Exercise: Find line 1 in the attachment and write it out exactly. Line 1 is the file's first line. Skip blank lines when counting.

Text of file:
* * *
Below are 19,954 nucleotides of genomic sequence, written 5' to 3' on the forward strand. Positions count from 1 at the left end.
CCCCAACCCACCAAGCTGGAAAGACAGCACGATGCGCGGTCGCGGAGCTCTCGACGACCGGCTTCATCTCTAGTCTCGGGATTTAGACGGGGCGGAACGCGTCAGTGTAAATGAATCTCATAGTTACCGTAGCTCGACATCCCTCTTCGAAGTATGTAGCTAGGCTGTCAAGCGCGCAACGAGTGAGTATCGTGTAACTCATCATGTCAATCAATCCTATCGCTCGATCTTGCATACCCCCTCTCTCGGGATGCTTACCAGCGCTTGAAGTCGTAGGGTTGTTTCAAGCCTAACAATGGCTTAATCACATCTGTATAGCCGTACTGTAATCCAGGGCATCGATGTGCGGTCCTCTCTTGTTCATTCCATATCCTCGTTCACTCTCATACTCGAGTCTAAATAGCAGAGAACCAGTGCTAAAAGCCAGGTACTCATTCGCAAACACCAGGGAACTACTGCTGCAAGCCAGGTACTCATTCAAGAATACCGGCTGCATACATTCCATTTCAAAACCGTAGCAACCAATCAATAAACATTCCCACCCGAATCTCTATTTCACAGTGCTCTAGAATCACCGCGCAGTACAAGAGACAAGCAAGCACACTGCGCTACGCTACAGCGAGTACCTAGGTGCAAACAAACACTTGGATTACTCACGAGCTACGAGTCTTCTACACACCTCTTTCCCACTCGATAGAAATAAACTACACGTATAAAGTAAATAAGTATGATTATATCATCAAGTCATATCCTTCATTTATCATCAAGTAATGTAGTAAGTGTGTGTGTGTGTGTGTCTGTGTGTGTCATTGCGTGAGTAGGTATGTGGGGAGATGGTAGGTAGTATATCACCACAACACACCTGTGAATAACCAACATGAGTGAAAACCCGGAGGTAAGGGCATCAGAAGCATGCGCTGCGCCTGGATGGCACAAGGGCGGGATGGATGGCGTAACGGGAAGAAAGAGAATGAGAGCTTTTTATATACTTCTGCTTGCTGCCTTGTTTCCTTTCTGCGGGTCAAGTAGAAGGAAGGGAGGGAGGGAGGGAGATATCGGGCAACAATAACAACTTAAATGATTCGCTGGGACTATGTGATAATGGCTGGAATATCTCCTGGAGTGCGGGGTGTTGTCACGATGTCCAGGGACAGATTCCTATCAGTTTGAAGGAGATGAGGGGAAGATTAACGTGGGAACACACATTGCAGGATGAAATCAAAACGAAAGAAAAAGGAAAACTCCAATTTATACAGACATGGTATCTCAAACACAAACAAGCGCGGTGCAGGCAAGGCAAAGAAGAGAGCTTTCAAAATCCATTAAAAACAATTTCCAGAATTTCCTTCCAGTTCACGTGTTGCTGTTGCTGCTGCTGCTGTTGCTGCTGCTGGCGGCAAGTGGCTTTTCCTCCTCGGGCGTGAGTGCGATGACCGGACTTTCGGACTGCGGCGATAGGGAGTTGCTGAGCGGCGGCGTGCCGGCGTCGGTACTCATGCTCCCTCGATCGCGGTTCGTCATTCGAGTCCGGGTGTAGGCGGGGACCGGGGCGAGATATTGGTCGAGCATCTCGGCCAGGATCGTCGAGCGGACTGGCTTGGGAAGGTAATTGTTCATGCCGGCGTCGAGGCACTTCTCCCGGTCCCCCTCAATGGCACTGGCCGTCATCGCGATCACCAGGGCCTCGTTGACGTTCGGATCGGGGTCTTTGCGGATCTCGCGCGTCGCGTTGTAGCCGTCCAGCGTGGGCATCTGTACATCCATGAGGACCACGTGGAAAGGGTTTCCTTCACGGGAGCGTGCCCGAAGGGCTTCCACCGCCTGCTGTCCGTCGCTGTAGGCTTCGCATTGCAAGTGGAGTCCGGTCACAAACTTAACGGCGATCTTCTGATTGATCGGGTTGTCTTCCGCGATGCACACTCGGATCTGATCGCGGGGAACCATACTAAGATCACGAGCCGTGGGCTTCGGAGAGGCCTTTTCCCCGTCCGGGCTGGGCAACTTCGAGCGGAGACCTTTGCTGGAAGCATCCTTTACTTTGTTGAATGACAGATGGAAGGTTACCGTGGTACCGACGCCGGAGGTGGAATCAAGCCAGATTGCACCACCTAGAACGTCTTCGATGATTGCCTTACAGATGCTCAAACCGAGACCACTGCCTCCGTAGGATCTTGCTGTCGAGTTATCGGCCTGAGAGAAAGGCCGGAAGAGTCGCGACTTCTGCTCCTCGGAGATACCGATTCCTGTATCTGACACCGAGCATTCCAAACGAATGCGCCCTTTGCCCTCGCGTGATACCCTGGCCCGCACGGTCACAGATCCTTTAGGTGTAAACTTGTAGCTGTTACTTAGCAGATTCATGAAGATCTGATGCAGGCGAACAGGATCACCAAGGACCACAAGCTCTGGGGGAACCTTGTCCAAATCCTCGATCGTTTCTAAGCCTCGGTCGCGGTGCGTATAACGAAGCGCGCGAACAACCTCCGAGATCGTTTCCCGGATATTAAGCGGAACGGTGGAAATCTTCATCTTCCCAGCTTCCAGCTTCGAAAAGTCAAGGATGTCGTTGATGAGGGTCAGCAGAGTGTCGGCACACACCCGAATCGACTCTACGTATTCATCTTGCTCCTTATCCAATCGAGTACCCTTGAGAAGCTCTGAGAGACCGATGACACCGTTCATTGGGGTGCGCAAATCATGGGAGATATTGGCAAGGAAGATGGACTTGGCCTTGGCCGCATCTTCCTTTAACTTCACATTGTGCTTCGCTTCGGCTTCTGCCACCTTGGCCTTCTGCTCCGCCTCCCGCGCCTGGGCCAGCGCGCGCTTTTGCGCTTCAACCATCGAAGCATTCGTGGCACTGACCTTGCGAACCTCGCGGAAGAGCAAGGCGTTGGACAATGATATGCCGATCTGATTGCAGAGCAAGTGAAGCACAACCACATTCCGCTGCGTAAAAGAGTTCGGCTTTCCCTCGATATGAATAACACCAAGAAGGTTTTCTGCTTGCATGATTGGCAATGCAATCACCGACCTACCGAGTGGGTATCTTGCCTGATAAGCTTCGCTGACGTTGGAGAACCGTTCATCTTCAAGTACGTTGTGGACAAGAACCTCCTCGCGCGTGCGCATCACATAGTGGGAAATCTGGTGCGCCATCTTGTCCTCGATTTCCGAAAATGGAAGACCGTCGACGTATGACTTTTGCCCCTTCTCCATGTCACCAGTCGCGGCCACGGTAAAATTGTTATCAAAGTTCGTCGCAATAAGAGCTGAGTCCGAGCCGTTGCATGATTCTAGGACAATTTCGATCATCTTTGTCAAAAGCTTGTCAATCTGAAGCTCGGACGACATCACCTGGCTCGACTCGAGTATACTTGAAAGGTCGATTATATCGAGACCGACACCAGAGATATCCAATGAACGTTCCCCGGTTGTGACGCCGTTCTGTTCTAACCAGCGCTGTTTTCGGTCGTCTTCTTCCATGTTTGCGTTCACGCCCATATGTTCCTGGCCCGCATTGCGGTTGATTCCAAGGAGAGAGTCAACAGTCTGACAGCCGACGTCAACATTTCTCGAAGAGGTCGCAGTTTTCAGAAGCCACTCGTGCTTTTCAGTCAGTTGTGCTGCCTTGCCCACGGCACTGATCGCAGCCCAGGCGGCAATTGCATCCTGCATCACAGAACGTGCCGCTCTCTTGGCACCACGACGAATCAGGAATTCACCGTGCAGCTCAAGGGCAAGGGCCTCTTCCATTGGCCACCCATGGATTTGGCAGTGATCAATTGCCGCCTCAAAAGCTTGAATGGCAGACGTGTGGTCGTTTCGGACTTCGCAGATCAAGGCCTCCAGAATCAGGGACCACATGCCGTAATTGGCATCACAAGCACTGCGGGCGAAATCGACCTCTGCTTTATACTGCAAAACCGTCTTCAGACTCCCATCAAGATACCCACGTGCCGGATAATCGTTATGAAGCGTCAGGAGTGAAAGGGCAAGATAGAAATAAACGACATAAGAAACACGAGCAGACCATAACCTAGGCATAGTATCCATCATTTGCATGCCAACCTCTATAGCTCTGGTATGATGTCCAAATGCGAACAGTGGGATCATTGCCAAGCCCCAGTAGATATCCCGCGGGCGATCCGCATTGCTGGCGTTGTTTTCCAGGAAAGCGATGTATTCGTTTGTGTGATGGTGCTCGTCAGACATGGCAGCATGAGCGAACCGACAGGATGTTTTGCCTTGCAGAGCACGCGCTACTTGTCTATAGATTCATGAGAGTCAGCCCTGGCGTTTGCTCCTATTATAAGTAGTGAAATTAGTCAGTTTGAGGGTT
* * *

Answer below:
Below are 19,954 nucleotides of genomic sequence, written 5' to 3' on the forward strand. Positions count from 1 at the left end.